Plaintiffs also argue that defendants breached their contractual duties under ERISA. The district court correctly held that plaintiffs cannot succeed on their contract-based ERISA claims because their welfare benefits were not vested at the time of their retirement.
While ERISA requires pension benefits to vest upon employees' retirement, welfare benefits do not automatically vest. See 29 U.S.C. § 1051(1) (excluding welfare benefit plans from ERISA's vesting provisions); Helwig v. Kelsey-Hayes Co., 93 F.3d 243, 248 (6th Cir.1996), cert. denied, ___ U.S. ___, 117 S.Ct. 690, 136 L.Ed.2d 613 (1997). However, employers may choose to vest welfare benefits by entering into a private agreement with their employees that is set forth in the plan documents. See Inter-Modal Rail Employees Ass'n v. Atchison, Topeka & Santa Fe Ry. Co., 520 U.S. 510, 117 S.Ct. 1513, 1516, 137 L.Ed.2d 763 (1997); Sprague, et al. v. General Motors Corp., 133 F.3d 388, 400 (6th Cir.) (en banc), cert. denied, ___ U.S. ___, 118 S.Ct. 2312, 141 L.Ed.2d 170 (1998). Because vested benefits are forever unalterable, and because employers are not legally required to vest them, this Court recently held that "the intent to vest [welfare benefits] `must be found in the plan documents and must be stated in clear and express language.'" Id. (quoting Wise v. El Paso Natural Gas Co., 986 F.2d 929, 937 (5th Cir.1993)). Plaintiffs bear the burden of proving that BFG intended to vest their benefits. See id.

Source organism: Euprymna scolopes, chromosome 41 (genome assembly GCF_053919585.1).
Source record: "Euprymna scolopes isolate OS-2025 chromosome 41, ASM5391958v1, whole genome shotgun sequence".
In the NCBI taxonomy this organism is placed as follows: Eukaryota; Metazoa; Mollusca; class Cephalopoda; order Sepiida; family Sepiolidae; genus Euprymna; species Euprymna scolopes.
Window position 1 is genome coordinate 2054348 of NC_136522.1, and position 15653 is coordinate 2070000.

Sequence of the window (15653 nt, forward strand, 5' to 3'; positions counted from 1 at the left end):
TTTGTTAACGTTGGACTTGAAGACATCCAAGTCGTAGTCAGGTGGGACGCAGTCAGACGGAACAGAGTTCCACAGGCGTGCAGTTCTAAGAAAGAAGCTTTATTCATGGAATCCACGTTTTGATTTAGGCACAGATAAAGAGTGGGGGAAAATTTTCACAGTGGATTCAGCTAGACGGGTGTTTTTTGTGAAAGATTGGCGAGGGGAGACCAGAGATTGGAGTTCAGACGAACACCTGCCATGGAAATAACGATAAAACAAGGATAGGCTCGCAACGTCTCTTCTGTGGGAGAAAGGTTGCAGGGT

The district court correctly found that the plan documents in this case do not express a
Plaintiffs also argue that BFG remains contractually liable for providing their welfare benefits because BFG failed to obtain the transferred retirees' consent. This argument also fails because plaintiffs' benefits were never vested. BFG never entered into a contractual agreement to continue providing plaintiffs welfare benefits at the level they were receiving at the time of their retirement. Therefore, BFG did not improperly delegate such a contractual duty. Just as BFG would not have been required to obtain plaintiffs' consent if it decided to terminate their welfare benefits altogether, the company was not required to obtain their approval to transfer its liability for paying them. See Musto v. American General Corp., 861 F.2d 897, 912 (6th Cir.1988) (noting that an employer had no duty to establish a welfare benefit plan, "much less one that could never be amended without the approval of those to whom it applied").
The plan documents do not express a clear intention by BFG to vest welfare benefits. Accordingly, we conclude that the district court correctly granted summary judgment to defendants on plaintiffs' contract-based ERISA claims.
Plaintiffs' complaint in this case stems from the perceived unfairness of their welfare benefits having been reduced. The district court correctly found, however, that plaintiffs cannot prevail on their claims where their benefits never vested and where no breach of BFG's fiduciary duties has been shown. ERISA simply does not impose the obligations on employers with respect to welfare benefit plans that plaintiffs seek to enforce.